How Experian is turning big data into big dollars

At Experian DataLabs, a team of scientists is thwarting bad guys with math.

A top-five U.S. credit card issuer recently dumped about 6 billion transaction records on the San Diego outfit to see if its fancy machine learning mathematical formulas could do a better job of rooting out credit card fraud than the bank's existing system.

Experian scientists used neuro-embedding and techniques to understand the "syntax" of the , said Honghao Shan, a Ph.D. computer scientist.

Transactions with odd syntax - words out of place if you will - popped up as potential fraud.

"We thought we had figured it out and went back to them," said Eric Haller, head of Experian DataLabs. "They said, how did you do that? You identified fraud that we can't identify ourselves. And it turns out we reduced their false positives by half."

Making sense of the tsunami of data from connected devices and other sources is a fast-growing technology field. Predictive analytics - the that find patterns and draws conclusions from the data - are being applied to applications ranging from smart cities to medicine to cybersecurity.

"We are going now from the monitoring era to really anticipating what is about to happen at that moment, or what will happen in the next hour or two hours so we can plan for it," said Ilkay Altintas, the Ph.D. chief data science officer at the San Diego Supercomputer Center.

San Diego has a small cluster of data analytics firms - particularly in the sub-specialty of searching for .

ID Analytics, FICO, Opera Solutions, Global Analytics and Experian DataLabs are among the area companies applying math to big databases to uncover useful information.

Many of these San Diego analytics firms have their roots in HNC Software, which was purchased by FICO in 2002 for $810 million. Several HNC executives and scientists left after the FICO acquisition to start their own firms.

"There is this network from HNC that is still pervasive," said Haller, who formerly worked as chief marketing officer at HNC. "It is a very tight community. Almost everybody keeps in contact with each other."

Experian, a 17,000 employee global business services firm, is best known as one of the big three consumer credit bureaus. Haller was managing products for its credit services group about six years ago when he pitched the idea of creating an internal research lab focused on analytics.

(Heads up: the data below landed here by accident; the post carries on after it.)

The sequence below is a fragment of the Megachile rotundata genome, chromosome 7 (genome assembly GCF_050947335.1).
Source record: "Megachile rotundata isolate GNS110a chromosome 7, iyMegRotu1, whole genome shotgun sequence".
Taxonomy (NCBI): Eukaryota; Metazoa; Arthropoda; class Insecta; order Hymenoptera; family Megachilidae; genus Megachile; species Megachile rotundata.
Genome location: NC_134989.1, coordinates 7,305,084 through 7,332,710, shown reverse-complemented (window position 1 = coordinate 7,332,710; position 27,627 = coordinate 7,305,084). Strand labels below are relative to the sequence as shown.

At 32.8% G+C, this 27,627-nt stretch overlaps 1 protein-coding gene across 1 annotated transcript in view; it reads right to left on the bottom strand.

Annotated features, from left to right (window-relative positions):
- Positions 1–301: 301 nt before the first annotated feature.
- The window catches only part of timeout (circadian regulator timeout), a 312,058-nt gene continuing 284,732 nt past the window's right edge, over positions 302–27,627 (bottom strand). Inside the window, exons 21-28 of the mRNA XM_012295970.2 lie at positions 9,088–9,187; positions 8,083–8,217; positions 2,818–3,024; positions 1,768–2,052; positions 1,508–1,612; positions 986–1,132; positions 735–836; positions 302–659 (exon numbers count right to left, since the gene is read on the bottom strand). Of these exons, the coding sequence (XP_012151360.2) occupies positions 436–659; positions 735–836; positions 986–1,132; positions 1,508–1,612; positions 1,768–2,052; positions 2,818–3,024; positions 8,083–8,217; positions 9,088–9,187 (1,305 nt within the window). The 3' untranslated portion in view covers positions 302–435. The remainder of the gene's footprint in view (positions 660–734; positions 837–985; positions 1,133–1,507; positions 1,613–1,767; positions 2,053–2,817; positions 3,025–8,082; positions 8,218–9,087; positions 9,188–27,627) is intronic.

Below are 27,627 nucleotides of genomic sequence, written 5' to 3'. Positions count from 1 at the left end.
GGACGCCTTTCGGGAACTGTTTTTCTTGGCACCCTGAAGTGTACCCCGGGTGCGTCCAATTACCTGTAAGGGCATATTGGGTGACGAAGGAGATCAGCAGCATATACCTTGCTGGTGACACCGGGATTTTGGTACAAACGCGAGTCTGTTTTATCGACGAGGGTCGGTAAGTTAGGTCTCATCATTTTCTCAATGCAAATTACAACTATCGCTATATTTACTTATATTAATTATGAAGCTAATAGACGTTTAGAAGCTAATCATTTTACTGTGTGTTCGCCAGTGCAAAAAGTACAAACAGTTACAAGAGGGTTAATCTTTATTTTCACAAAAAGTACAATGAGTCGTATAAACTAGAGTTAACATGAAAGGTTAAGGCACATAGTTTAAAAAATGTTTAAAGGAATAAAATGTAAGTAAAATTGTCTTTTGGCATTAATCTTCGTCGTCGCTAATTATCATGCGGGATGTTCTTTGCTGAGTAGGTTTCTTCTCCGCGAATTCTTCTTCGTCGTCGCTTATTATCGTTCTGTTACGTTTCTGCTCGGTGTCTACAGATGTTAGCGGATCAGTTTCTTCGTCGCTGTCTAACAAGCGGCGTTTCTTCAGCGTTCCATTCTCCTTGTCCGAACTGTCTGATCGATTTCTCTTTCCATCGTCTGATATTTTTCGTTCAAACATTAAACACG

"We needed to invest in R & D," said Haller. "It's all about the people. I knew the people. I worked with them all down in San Diego."

Experian gave Haller's DataLabs experiment three years. Though it started with a small team, it got off to a hot start. A major credit card firm hired the lab to build an analytics-based cross-sell marketing platform.

That led to other projects. The company built Extended View, which ranked the risk of lending to people with little or no credit history by looking at data ranging from gym memberships to rental history to magazine subscriptions.

It developed an analytics "sand box" where large banks, retailers, mobile network operators and others merge their data - with the identity information removed - with Experian's massive data sets.

At the three-year mark, Experian DataLabs was in the black, said Haller. The company opened additional labs in Brazil and London. Revenue is now in eight figures.

But that still is small for Experian, which generates $5 billion in annual revenue.

"The company said OK, can you turn the corner and make this a needle mover? said Haller. "We want to invest more. What will happen if we double it or quadruple it? That is what we are wrestling through right now."

Experian DataLabs employs 40 data scientists and engineers in San Diego, many of them with Ph.Ds. It recently moved to a larger office, but Haller said it's too early to say how many more workers it may hire.